The Prevalence and Impact of Persistent Ambiguity in Software Requirements Specification Documents
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Despite a large amount of research in methods and tools for avoiding and detecting requirements ambiguity, recent studies have indicated that requirements ambiguity seems to be resolved through multiple inspections and discussions that characterize the requirements engineering process. However, this process may not catch ambiguity types that are likely to result in subconscious disambiguation. People are likely unaware of and incapable of recognizing these ambiguity types; therefore, these types are likely to remain after multiple inspections. This kind of ambiguity is defined as persistent ambiguity and may cause expensive damage. The potential impact of persistent ambiguity was investigated. Initially, a comprehensive ambiguity model based on linguistic ambiguity and its application to requirements engineering was developed. The model was subsequently analyzed to determine the ambiguity types likely to result in subconscious disambiguation and therefore likely to persist. Three requirements specifications were inspected for instances of persistent ambiguity as defined in the model. Each chief requirements engineer verified whether the persistent ambiguities likely to have the greatest impact on each project were indeed interpreted ambiguously, and if so, what the impact was. For the three requirements specifications inspected, there is an average of one persistent ambiguity for every 15.38 pages; project one has the highest average of one persistent ambiguity for every 3.33 pages, project three has an average of one persistent ambiguity for every 31.25 pages, and project two has the lowest average of one persistent ambiguity for every 56 pages. For the three projects, none of the persistent ambiguities reviewed by each chief requirements engineer caused expensive damage because all of the requirements engineers seemed to subconsciously disambiguate the ambiguities in the same way. For the three projects analyzed and the ambiguities reviewed by each chief requirements engineer, the least expensive approach would have been to forego initially identifying persistent ambiguity in these three projects. The first main conclusion is that persistent ambiguity remained undetected by the teams of requirements engineers. The second main conclusion is that the process used by these particular requirements engineering teams for these particular projects is enough to prevent damage. The third main conclusion is that the identification of persistent ambiguity in requirements specifications is potentially an effective and efficient strategy for minimizing damage caused by ambiguity precisely because of its focus on ambiguity that remained undetected due to lack of awareness. Further study is necessary to determine what factors are involved in persistent ambiguity and its prevalence, as well as its potential impacts.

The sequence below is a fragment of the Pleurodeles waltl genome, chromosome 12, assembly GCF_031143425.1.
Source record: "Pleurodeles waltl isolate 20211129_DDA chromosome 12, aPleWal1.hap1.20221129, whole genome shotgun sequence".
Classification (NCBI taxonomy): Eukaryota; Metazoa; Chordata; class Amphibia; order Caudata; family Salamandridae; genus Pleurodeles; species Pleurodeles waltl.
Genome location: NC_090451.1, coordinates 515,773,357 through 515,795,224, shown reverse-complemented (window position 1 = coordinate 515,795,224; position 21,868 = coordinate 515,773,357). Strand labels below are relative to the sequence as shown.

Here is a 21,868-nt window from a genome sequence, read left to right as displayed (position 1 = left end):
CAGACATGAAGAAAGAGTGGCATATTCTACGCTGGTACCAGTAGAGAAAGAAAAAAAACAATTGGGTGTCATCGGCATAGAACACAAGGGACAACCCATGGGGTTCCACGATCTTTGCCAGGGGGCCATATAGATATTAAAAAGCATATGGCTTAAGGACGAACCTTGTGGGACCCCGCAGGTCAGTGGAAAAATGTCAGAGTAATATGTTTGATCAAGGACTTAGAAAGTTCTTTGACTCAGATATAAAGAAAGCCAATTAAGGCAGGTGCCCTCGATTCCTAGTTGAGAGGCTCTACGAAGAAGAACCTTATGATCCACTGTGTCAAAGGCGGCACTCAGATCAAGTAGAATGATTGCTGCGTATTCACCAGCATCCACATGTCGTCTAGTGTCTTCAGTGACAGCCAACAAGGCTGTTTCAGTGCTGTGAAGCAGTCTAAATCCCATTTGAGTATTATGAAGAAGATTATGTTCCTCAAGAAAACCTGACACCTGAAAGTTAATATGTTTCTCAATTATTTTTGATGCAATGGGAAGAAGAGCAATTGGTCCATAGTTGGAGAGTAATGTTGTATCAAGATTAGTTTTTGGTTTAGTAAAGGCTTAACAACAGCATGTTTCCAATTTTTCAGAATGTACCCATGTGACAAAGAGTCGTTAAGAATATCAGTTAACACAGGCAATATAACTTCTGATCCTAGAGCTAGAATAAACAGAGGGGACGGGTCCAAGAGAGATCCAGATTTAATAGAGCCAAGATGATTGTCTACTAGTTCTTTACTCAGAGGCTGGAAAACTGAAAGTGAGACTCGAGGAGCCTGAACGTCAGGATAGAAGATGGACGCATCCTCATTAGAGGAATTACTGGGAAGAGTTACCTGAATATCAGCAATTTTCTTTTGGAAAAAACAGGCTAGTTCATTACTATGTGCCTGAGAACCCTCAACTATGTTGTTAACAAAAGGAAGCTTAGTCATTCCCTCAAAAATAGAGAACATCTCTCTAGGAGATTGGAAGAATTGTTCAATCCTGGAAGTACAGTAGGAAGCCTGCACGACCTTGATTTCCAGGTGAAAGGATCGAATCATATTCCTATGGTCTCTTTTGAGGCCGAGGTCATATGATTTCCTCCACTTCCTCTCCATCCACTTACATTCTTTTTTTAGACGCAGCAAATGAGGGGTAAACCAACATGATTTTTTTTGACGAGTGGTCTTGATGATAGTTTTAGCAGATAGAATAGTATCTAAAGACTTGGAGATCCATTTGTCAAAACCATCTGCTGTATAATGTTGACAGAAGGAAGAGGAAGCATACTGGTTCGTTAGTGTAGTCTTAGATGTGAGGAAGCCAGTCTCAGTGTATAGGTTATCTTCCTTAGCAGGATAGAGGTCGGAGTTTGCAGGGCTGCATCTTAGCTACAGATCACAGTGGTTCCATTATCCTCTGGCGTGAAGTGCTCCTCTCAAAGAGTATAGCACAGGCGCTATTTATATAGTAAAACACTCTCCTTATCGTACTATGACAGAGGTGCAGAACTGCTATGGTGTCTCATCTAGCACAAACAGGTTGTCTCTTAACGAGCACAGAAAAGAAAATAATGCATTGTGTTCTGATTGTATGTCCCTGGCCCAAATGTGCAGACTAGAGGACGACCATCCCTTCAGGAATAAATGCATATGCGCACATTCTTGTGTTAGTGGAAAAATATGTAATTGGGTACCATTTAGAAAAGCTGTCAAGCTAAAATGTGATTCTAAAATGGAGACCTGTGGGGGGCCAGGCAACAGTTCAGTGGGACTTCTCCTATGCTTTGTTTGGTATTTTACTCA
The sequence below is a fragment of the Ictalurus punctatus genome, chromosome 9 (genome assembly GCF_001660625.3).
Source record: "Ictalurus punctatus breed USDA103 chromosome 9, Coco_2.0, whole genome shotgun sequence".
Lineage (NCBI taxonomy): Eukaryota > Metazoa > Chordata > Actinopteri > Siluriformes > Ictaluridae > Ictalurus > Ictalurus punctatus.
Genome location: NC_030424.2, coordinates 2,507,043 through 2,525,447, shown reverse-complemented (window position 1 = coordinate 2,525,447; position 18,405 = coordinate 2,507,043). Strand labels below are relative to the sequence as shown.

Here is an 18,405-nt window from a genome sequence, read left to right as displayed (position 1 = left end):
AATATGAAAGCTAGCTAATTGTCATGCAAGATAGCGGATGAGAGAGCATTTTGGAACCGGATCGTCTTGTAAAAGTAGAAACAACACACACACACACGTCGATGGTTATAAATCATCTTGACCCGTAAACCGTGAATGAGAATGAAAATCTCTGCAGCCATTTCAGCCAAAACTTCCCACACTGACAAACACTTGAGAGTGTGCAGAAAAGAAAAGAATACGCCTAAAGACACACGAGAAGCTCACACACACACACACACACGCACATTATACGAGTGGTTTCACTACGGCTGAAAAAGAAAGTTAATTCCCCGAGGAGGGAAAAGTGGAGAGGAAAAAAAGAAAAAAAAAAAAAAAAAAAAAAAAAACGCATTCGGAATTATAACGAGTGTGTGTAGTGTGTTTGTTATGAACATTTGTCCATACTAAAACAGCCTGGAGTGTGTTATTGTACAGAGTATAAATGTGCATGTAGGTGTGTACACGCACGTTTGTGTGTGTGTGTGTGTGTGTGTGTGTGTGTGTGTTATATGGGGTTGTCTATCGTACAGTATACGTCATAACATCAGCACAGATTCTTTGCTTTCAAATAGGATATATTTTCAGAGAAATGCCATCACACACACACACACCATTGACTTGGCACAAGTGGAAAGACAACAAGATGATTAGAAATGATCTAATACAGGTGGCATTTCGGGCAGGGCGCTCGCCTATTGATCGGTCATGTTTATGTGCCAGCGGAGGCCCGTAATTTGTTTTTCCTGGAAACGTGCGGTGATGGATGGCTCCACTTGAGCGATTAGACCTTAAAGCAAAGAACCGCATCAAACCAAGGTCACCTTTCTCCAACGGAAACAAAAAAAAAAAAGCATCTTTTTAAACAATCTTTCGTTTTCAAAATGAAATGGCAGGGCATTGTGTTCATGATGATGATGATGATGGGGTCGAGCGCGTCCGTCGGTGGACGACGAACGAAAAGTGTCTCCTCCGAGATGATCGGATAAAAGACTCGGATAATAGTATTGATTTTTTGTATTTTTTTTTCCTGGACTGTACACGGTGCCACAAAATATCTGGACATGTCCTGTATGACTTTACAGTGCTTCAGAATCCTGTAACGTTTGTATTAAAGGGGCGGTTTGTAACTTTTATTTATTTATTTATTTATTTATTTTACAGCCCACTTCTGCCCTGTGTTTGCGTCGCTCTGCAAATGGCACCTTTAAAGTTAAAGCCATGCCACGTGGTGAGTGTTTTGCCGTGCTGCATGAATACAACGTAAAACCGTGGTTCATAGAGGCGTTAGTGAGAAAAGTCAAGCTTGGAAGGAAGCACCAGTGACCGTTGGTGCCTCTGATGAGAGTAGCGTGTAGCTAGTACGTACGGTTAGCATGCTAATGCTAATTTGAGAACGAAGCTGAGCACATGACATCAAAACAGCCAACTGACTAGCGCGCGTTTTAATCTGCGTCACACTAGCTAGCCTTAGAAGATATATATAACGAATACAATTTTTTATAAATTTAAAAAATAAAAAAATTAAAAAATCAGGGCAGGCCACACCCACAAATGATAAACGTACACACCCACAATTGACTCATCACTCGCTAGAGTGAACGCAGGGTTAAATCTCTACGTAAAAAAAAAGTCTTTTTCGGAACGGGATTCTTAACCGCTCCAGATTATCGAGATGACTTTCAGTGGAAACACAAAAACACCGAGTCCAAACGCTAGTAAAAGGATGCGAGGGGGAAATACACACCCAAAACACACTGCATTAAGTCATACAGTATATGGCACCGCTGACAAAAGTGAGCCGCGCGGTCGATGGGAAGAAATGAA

Cite this work
Cristina Ribeiro (2016). The Prevalence and Impact of Persistent Ambiguity in Software Requirements Specification Documents. UWSpace. http://hdl.handle.net/10012/11123
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